Aircraft at Redding, August 7, 2014

We spent some time yesterday at the Redding Air Attack Base in California and shot photos of the aircraft and will be posting them over the next few days. Here are a few to get started. Click on the photos to see slightly larger versions.

T-94 and T-95 at RDD 8-7-2014
T-94 and T-95 at RDD 8-7-2014
AA-240 and AA 505 and Coulson rig at RDD 8-7-2014
AA-240 and AA-505 (OV-10s) and the Coulson support rig at RDD 8-7-2014
AA120 landing at RDD 8-7-2014
AA-120, an OV-10, landing at RDD 8-7-2014
Chinook at RDD
California National Guard Chinook at RDD
Cobras and a Sherpa at RDD
Two Cobras and a Sherpa at RDD , 8-7-2014

All of the photos were taken by Bill Gabbert and are protected by copyright.

SEATs at Chester

Chester air attack base sign

Yesterday we stopped by the air tanker base at Chester, California where Terry Grecian, the manager, was kind enough to allow us out on the ramp to talk with one of the pilots.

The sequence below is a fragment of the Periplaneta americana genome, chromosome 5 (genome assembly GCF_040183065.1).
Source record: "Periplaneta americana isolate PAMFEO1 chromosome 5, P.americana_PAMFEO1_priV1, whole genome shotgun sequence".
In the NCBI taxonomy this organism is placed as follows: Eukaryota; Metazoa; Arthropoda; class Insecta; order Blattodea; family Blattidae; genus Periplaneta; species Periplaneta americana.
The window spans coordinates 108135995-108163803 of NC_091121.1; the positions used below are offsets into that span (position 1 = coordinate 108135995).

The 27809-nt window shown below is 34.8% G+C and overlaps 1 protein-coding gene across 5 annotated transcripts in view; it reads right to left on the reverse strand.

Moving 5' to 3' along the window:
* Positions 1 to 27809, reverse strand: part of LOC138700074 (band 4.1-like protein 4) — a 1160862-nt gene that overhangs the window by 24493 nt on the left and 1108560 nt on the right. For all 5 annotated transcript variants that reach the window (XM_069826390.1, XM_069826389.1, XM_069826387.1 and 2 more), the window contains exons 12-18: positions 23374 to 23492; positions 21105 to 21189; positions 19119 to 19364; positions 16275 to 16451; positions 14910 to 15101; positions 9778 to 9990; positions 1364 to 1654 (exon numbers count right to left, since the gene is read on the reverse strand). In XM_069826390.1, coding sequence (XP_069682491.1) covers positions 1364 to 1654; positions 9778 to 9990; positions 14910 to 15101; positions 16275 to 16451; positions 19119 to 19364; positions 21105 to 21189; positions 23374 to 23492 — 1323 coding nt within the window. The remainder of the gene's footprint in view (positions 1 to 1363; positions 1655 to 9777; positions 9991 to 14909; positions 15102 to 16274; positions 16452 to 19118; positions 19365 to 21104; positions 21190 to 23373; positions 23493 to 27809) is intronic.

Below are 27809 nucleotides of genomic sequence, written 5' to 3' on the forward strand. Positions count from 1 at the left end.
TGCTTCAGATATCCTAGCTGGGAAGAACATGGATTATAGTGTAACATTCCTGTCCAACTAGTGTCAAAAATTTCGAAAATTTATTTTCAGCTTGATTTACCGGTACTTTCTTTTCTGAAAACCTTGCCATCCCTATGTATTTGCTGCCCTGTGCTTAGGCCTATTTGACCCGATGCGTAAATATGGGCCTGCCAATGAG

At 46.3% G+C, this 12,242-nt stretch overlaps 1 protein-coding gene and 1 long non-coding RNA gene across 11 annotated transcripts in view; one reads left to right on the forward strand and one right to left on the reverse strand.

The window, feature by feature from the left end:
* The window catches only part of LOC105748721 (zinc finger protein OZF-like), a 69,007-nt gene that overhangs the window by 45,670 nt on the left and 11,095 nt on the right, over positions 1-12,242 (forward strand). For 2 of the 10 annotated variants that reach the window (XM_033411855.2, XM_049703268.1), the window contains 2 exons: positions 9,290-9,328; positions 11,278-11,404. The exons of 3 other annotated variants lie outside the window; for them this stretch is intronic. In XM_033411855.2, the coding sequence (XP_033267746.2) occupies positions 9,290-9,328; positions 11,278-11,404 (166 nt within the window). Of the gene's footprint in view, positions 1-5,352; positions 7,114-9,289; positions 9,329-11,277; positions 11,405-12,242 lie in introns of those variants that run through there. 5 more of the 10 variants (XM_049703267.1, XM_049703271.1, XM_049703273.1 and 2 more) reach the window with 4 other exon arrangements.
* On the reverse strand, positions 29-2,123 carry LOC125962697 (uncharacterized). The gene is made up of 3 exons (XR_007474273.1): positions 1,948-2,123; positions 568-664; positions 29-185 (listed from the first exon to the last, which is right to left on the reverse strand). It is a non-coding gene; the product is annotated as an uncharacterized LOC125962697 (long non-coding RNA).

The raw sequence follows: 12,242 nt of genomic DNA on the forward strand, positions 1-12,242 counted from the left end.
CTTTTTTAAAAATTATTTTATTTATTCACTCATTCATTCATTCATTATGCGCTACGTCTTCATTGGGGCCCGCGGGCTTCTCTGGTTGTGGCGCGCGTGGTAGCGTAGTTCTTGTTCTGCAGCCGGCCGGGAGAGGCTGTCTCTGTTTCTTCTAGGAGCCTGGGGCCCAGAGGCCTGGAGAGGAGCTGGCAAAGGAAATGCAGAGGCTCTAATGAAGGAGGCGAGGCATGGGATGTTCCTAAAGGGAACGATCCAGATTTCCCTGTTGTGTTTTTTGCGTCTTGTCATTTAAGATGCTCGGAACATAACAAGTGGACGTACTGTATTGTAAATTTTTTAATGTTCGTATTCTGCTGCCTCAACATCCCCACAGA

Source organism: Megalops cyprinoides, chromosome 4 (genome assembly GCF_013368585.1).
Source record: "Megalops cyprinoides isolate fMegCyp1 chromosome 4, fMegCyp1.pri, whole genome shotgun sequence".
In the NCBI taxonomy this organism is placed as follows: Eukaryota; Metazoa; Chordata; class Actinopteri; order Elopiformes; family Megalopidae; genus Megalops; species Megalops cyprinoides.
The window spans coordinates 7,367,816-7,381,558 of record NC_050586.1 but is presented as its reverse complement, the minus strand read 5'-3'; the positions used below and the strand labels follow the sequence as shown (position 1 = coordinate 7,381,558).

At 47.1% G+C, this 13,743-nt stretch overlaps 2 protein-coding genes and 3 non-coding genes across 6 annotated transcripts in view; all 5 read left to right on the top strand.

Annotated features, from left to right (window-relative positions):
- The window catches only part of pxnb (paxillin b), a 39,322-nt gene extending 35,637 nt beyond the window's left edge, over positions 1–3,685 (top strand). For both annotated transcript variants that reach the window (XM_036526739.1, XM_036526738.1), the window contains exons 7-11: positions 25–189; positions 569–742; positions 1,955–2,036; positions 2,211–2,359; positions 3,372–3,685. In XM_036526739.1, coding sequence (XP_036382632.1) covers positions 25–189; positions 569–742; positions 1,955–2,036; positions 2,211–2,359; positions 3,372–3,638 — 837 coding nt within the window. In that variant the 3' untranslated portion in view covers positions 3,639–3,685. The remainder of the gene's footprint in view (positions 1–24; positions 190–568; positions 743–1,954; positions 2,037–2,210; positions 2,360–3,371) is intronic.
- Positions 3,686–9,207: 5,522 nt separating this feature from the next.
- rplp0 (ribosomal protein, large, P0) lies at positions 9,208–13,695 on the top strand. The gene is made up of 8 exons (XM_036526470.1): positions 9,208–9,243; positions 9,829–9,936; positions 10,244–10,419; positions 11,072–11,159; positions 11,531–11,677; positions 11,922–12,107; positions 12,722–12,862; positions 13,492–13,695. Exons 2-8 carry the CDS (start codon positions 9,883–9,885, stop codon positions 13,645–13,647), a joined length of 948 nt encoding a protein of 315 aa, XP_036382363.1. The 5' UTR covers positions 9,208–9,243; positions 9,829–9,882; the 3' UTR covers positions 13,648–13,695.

Since it rained heavily a couple of days ago it has been less hectic at Chester. Earlier in the week they had Single Engine Air Tankers, Large Air Tankers, and several helicopters working out of the airport. On Wednesday there were just two SEATs and one Type 2 helicopter parked there.

Pilot Fred Celest and air tanker 873
Pilot Fred Celest and air tanker 873 at Chester, Calif. Photo by Bill Gabbert.

Fred Celest is the pilot for Tanker 873, an Air Tractor 802-F. He has previously flown crop dusters, private jets and P2V air tankers. He likes flying air tankers better than corporate jets, he said, because with air tankers he travels less. While talking with him we detected a bit of an accent, and it turns out that he is French and German, but is a United States citizen.